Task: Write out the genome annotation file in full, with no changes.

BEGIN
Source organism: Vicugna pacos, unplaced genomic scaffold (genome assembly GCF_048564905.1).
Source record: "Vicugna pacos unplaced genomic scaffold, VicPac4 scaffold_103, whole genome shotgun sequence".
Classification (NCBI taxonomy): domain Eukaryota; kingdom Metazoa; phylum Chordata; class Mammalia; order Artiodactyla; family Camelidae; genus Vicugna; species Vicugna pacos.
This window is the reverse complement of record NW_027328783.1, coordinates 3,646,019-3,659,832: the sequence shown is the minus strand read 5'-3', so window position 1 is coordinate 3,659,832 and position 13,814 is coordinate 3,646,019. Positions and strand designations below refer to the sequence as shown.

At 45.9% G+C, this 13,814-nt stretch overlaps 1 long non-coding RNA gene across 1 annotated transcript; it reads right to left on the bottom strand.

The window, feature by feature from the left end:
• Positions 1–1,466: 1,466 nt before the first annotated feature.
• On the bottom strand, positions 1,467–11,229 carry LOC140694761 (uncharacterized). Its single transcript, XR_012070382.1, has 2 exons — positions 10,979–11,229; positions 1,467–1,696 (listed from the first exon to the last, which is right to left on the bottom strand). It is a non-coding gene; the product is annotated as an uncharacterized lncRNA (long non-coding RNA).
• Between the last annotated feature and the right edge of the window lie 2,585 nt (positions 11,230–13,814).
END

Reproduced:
Source organism: Vicugna pacos, unplaced genomic scaffold (genome assembly GCF_048564905.1).
Source record: "Vicugna pacos unplaced genomic scaffold, VicPac4 scaffold_103, whole genome shotgun sequence".
Classification (NCBI taxonomy): domain Eukaryota; kingdom Metazoa; phylum Chordata; class Mammalia; order Artiodactyla; family Camelidae; genus Vicugna; species Vicugna pacos.
This window is the reverse complement of record NW_027328783.1, coordinates 3,646,019-3,659,832: the sequence shown is the minus strand read 5'-3', so window position 1 is coordinate 3,659,832 and position 13,814 is coordinate 3,646,019. Positions and strand designations below refer to the sequence as shown.

At 45.9% G+C, this 13,814-nt stretch overlaps 1 long non-coding RNA gene across 1 annotated transcript; it reads right to left on the bottom strand.

The window, feature by feature from the left end:
• Positions 1–1,466: 1,466 nt before the first annotated feature.
• On the bottom strand, positions 1,467–11,229 carry LOC140694761 (uncharacterized). Its single transcript, XR_012070382.1, has 2 exons — positions 10,979–11,229; positions 1,467–1,696 (listed from the first exon to the last, which is right to left on the bottom strand). It is a non-coding gene; the product is annotated as an uncharacterized lncRNA (long non-coding RNA).
• Between the last annotated feature and the right edge of the window lie 2,585 nt (positions 11,230–13,814).